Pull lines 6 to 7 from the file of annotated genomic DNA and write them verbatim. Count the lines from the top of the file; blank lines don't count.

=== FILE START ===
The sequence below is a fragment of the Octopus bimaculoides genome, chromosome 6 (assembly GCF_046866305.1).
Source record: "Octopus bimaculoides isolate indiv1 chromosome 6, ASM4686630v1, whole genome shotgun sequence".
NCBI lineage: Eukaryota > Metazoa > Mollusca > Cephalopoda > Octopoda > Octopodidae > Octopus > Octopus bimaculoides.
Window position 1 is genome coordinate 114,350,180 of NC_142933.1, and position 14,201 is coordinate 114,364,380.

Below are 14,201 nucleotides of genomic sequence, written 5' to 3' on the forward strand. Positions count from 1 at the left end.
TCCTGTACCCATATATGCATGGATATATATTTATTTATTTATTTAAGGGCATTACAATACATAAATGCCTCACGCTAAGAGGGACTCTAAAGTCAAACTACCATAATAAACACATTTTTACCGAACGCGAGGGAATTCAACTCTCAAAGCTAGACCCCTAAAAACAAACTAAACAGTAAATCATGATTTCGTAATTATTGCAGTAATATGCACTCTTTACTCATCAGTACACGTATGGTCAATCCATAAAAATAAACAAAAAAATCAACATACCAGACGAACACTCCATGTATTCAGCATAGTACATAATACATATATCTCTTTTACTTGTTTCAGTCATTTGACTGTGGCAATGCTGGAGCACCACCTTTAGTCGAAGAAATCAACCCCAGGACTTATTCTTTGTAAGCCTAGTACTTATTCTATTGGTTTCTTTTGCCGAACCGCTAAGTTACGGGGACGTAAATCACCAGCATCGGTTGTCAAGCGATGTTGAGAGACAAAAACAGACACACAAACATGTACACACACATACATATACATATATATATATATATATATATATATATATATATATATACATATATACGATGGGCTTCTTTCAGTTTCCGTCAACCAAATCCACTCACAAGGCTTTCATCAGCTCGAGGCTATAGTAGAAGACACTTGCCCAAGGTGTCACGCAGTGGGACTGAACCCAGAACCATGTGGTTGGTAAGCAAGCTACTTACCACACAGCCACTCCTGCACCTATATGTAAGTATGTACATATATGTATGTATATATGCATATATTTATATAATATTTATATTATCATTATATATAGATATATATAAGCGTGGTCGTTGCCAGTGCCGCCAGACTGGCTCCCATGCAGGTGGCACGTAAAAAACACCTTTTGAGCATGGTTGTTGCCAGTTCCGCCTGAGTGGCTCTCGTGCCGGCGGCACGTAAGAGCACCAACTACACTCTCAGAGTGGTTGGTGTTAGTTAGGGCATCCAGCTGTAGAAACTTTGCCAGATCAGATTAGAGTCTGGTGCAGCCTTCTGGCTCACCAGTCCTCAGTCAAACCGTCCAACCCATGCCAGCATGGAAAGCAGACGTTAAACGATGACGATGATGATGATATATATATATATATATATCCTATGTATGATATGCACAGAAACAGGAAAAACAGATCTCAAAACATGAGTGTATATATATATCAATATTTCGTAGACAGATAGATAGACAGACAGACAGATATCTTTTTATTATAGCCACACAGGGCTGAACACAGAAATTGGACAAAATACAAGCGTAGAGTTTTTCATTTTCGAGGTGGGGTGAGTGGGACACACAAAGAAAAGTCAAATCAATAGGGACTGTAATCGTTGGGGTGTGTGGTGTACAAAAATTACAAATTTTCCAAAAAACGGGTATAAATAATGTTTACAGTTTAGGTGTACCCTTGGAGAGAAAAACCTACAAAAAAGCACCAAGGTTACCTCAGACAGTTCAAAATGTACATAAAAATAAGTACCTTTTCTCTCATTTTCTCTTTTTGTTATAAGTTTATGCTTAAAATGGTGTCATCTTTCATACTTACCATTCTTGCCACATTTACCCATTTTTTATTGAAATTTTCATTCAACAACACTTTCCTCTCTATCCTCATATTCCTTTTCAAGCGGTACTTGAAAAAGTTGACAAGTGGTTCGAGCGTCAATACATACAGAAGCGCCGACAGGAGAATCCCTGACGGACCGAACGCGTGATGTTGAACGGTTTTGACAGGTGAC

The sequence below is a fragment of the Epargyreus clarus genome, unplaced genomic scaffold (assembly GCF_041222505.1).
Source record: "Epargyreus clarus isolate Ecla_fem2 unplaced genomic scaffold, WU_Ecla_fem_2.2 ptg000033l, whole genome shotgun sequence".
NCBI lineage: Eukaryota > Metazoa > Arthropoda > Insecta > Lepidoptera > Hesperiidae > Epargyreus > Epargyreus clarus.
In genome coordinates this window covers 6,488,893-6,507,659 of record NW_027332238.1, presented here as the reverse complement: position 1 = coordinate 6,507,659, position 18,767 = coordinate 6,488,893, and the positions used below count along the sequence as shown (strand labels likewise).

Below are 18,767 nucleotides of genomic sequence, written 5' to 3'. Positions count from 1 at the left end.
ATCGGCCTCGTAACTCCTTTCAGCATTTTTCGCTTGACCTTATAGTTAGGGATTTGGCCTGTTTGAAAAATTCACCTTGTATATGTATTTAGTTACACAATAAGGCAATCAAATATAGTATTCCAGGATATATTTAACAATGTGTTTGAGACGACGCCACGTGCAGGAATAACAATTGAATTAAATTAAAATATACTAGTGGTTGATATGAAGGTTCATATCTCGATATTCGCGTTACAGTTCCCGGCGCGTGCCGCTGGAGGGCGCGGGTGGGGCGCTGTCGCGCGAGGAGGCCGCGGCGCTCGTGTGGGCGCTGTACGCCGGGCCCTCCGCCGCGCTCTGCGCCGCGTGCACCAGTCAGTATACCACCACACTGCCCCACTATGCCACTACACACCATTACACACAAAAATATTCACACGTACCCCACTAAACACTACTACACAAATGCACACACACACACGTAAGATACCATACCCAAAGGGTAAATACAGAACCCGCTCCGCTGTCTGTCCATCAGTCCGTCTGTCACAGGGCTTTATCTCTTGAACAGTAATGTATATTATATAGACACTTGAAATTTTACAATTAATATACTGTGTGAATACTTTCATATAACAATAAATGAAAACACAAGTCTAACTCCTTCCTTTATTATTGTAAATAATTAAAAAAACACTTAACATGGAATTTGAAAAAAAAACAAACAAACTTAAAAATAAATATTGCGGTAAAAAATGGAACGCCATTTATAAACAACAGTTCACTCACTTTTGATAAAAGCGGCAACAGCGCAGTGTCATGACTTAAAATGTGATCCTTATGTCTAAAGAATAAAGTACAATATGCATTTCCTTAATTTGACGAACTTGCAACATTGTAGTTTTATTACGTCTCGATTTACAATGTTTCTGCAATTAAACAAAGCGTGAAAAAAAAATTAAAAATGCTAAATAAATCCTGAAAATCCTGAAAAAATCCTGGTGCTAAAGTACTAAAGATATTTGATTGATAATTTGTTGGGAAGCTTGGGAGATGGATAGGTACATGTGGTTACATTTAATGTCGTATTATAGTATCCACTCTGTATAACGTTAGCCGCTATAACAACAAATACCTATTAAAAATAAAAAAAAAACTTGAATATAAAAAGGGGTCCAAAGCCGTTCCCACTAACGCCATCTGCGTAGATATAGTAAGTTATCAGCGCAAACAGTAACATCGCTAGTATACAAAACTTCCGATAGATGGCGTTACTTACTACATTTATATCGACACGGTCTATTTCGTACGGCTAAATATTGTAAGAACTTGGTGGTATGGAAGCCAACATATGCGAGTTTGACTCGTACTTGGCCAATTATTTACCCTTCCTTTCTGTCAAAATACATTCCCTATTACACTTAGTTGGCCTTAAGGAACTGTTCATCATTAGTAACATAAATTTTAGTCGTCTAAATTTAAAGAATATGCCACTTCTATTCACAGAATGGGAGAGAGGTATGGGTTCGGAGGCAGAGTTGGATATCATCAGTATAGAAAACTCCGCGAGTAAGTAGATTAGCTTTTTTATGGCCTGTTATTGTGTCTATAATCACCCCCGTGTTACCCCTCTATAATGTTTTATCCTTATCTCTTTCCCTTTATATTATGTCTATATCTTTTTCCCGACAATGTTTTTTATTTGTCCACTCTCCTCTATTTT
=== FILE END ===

TCCTGTACCCATATATGCATGGATATATATTTATTTATTTATTTAAGGGCATTACAATACATAAATGCCTCACGCTAAGAGGGACTCTAAAGTCAAACTACCATAATAAACACATTTTTACCGAACGCGAGGGAATTCAACTCTCAAAGCTAGACCCCTAAAAACAAACTAAACAGTAAATCATGATTTCGTAATTATTGCAGTAATATGCACTCTTTACTCATCAGTACACGTATGGTCAATCCATAAAAATAAACAAAAAAATCAACATACCAGACGAACACTCCATGTATTCAGCATAGTACATAATACATATATCTCTTTTACTTGTTTCAGTCATTTGACTGTGGCAATGCTGGAGCACCACCTTTAGTCGAAGAAATCAACCCCAGGACTTATTCTTTGTAAGCCTAGTACTTATTCTATTGGTTTCTTTTGCCGAACCGCTAAGTTACGGGGACGTAAATCACCAGCATCGGTTGTCAAGCGATGTTGAGAGACAAAAACAGACACACAAACATGTACACACACATACATATACATATATATATATATATATATATATATATATATATATATACATATATACGATGGGCTTCTTTCAGTTTCCGTCAACCAAATCCACTCACAAGGCTTTCATCAGCTCGAGGCTATAGTAGAAGACACTTGCCCAAGGTGTCACGCAGTGGGACTGAACCCAGAACCATGTGGTTGGTAAGCAAGCTACTTACCACACAGCCACTCCTGCACCTATATGTAAGTATGTACATATATGTATGTATATATGCATATATTTATATAATATTTATATTATCATTATATATAGATATATATAAGCGTGGTCGTTGCCAGTGCCGCCAGACTGGCTCCCATGCAGGTGGCACGTAAAAAACACCTTTTGAGCATGGTTGTTGCCAGTTCCGCCTGAGTGGCTCTCGTGCCGGCGGCACGTAAGAGCACCAACTACACTCTCAGAGTGGTTGGTGTTAGTTAGGGCATCCAGCTGTAGAAACTTTGCCAGATCAGATTAGAGTCTGGTGCAGCCTTCTGGCTCACCAGTCCTCAGTCAAACCGTCCAACCCATGCCAGCATGGAAAGCAGACGTTAAACGATGACGATGATGATGATATATATATATATATATATCCTATGTATGATATGCACAGAAACAGGAAAAACAGATCTCAAAACATGAGTGTATATATATATCAATATTTCGTAGACAGATAGATAGACAGACAGACAGATATCTTTTTATTATAGCCACACAGGGCTGAACACAGAAATTGGACAAAATACAAGCGTAGAGTTTTTCATTTTCGAGGTGGGGTGAGTGGGACACACAAAGAAAAGTCAAATCAATAGGGACTGTAATCGTTGGGGTGTGTGGTGTACAAAAATTACAAATTTTCCAAAAAACGGGTATAAATAATGTTTACAGTTTAGGTGTACCCTTGGAGAGAAAAACCTACAAAAAAGCACCAAGGTTACCTCAGACAGTTCAAAATGTACATAAAAATAAGTACCTTTTCTCTCATTTTCTCTTTTTGTTATAAGTTTATGCTTAAAATGGTGTCATCTTTCATACTTACCATTCTTGCCACATTTACCCATTTTTTATTGAAATTTTCATTCAACAACACTTTCCTCTCTATCCTCATATTCCTTTTCAAGCGGTACTTGAAAAAGTTGACAAGTGGTTCGAGCGTCAATACATACAGAAGCGCCGACAGGAGAATCCCTGACGGACCGAACGCGTGATGTTGAACGGTTTTGACAGGTGAC

The sequence below is a fragment of the Epargyreus clarus genome, unplaced genomic scaffold (assembly GCF_041222505.1).